However, new job means a new chance to make first impressions and it was time to do it right. Also, this job has a written dress-code (professional, not just office-casual) which required a major wardrobe upgrade from me. I'd been living in t-shirt-casual land for 11 years, my office-casual wardrobe was w-a-y out of date and heavily pruned after two cross-country moves. I needed an update, so what would I get?

There was less angst this time

Orders of complexity

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When automating a business process, be it figuring out when user meta-data needs to be eliminated or how to set up a certain type of server, there are certain orders of complexity you face:

  1. Do THAT.
  2. If THIS then DO THAT.
  3. If THIS then DO THAT, except WHEN.
  4. If THIS then DO THAT, except WHEN, but do it anyway IF.
  5. If THIS then DO THAT, except WHEN, but do it anyway IF so long as THAT isn't true.
  6. If THIS then DO THAT, except WHEN, but do it anyway IF so long as THAT isn't true or THIS is true.

An example for case 6:

IF a user is terminated, disable all of their accounts immediately and archive their data within 14 days; except if a manager puts a hold on it, but delete it anyway after 31 days, so long as the manager isn't a C-level or doing so would cause political problems at which point just don't bother deleting.

Try automating that.

This is the big problem with automating business processes: us humans glorify in our exception creation and handling processes, and we're damned bad at being consistent about it. The same is true about managing a fleet of servers; if it's fully manual the rules about what goes where are similarly complex. That 87 point checklist is a good sign.

When attempting to push out an Identity Management System project or a Configuration Management project a lot of the hard work goes into simplifying the complexity in the existing rules. This is not a strictly technical problem, it's a people problem.

You have six groups of developers deploying Tomcat apps. Yay standards! But each group has their own requirements for how they want Tomcat and the supporting JVM massaged.

The people problem here is figuring out how many of those differences are just mythology ("this blog on the internet said doing it this way would be bad, and had charts. We don't like bad.") and how many have technical reasons behind them ("we run out of private-bytes if we do it that way"). That's a lot of negotiation, gentle easings into new processes to smooth workflow, and a lot of technical handholding to reassure everyone that this really is a better way. Even after all that work you still may end up with Puppet classes like this:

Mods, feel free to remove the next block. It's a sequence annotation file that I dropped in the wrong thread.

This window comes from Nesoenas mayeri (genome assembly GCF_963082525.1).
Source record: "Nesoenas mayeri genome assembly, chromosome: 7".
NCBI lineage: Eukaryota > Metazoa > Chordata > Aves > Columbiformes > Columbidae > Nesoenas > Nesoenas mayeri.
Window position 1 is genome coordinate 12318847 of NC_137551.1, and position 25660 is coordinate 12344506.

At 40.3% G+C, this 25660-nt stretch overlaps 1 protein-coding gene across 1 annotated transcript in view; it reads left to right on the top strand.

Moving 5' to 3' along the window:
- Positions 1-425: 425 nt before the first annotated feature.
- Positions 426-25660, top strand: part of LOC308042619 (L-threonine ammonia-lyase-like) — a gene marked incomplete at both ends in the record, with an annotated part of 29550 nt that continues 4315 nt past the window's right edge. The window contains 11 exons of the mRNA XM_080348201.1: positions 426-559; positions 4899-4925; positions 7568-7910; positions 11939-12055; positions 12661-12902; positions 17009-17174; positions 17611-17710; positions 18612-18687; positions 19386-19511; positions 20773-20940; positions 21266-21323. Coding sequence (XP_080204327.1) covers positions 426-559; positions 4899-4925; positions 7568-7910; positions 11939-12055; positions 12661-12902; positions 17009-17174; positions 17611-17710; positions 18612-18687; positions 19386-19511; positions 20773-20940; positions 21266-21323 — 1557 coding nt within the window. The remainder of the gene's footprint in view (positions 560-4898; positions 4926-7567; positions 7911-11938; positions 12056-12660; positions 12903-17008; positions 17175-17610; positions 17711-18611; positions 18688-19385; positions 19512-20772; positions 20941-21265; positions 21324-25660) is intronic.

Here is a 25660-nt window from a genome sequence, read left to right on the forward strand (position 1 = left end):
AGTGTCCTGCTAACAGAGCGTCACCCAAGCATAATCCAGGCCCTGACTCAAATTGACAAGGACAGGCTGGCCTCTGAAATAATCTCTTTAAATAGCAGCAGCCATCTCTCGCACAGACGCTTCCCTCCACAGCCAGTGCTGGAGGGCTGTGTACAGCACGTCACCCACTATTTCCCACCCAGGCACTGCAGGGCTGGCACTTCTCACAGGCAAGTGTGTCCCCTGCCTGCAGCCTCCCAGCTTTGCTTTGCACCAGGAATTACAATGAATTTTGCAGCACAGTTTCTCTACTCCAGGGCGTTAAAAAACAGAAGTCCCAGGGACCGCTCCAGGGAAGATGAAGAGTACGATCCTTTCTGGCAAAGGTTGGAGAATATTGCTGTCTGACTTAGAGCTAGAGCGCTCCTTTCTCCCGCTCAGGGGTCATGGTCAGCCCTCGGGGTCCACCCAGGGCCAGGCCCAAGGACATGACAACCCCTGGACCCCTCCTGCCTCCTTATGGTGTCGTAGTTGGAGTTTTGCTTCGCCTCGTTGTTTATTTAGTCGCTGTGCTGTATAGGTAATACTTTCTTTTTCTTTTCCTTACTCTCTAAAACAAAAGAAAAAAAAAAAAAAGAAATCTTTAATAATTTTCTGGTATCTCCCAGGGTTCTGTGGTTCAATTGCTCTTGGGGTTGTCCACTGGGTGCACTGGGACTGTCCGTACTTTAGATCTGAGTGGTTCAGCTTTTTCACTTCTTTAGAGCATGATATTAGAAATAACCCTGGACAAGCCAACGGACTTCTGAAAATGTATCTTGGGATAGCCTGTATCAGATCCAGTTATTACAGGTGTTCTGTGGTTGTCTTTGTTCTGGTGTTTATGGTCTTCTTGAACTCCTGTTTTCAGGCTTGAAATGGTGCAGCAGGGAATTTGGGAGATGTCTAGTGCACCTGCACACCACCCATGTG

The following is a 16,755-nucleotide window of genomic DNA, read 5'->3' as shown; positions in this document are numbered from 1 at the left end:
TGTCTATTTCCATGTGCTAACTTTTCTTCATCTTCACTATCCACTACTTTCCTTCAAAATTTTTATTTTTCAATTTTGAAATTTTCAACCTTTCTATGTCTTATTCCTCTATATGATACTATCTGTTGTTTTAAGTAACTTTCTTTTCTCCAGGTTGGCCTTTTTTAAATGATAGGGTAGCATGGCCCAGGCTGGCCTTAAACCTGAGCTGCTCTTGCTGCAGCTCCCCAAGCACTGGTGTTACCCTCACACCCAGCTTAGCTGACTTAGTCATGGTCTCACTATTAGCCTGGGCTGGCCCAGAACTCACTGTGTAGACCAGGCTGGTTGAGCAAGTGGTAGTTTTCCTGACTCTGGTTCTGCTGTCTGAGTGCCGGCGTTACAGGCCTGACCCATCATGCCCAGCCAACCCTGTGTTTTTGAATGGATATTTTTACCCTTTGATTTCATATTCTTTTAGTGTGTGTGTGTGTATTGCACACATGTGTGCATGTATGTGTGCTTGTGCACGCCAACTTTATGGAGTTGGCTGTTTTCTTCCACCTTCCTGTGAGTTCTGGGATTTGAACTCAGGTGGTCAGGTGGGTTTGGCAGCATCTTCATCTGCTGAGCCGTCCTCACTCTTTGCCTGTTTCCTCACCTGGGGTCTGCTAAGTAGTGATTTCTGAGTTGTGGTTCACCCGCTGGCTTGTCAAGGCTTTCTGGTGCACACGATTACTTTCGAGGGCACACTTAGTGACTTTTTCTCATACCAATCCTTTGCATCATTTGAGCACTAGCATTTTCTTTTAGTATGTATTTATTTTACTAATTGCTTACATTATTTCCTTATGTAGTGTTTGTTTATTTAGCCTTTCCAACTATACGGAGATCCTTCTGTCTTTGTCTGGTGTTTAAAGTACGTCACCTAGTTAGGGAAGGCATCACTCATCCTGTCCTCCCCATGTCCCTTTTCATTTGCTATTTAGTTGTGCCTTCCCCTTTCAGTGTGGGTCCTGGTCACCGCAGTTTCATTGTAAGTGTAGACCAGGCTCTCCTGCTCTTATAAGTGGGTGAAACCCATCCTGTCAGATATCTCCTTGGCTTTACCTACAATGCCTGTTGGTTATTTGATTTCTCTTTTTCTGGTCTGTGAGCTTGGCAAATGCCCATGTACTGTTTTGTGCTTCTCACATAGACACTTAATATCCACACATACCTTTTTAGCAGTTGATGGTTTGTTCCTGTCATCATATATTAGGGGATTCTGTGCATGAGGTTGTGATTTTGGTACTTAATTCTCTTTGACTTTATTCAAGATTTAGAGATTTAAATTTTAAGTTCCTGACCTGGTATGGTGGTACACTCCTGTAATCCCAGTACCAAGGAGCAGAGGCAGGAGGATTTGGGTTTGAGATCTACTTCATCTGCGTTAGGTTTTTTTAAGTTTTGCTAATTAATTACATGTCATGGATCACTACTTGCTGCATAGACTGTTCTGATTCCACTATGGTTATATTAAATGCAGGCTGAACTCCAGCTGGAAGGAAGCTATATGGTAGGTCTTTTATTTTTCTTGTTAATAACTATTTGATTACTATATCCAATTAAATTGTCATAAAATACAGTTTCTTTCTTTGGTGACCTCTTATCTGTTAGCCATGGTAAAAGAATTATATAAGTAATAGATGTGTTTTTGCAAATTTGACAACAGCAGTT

• tomcat6::tc_repos
  • tomcat6::helpdeskportal
  • tomcat6::SNARC
  • tomcat7::bbc_crawler
  • tomcat7::HR_APPS
  • tomcat7::buildSystem

Fighting entropy is hard, hard work. Technically hard, and socially hard. In this new devops era of programmable-everything, that entropy has to be encoded, cross-checked, regression tested, and maintained somehow. Entropy will win in the end, but you can at least kick the can down the road enough that it'll have a harder time stealing your weekend.

If you're lucky enough to face a greenfield environment deployment of some kind, maybe you're figuring out how applications and access will happen in a public cloud of some kind, you can at least put in rules and procedures at the start to help constrain the organic growth of exceptions. We... aren't always that lucky, sometimes we have to cram the entropy demon back into jail the hard way.

But if you do have the entropy demon in jail? Yay! But it's going to be a constant fight to keep the business rules encoded in the automation simple. Keep up the fight. You don't want the Eschaton bootstrapping on your watch.

A taxonomy of IT users

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Over the years I've seen a small collection of fake-names crop up in the sysadmin space. Here is a list:

BOFH
An oldie, but a Sysadmin who has gone over to the dark-side.

Fred
Originally coined by Laura Chappell, Fred is the User From Hell. Or, The Power User who Isn't. Fred knows everything, or rather, thinks they do. They're wrong, but don't know it, and it makes your life all too interesting. Fred may be a manager, a peer, or a frequent-flier in the ticket queue.

Leeroy
Originally from a famous Warcraft video, this is the peer who just deploys stuff because it's cool. They... haven't learned (the hard way) how this can go wrong, so aren't naturally suspicious. This could be the rose-colored glasses of youth and exuberance, or it could be a trusting nature. They'll learn.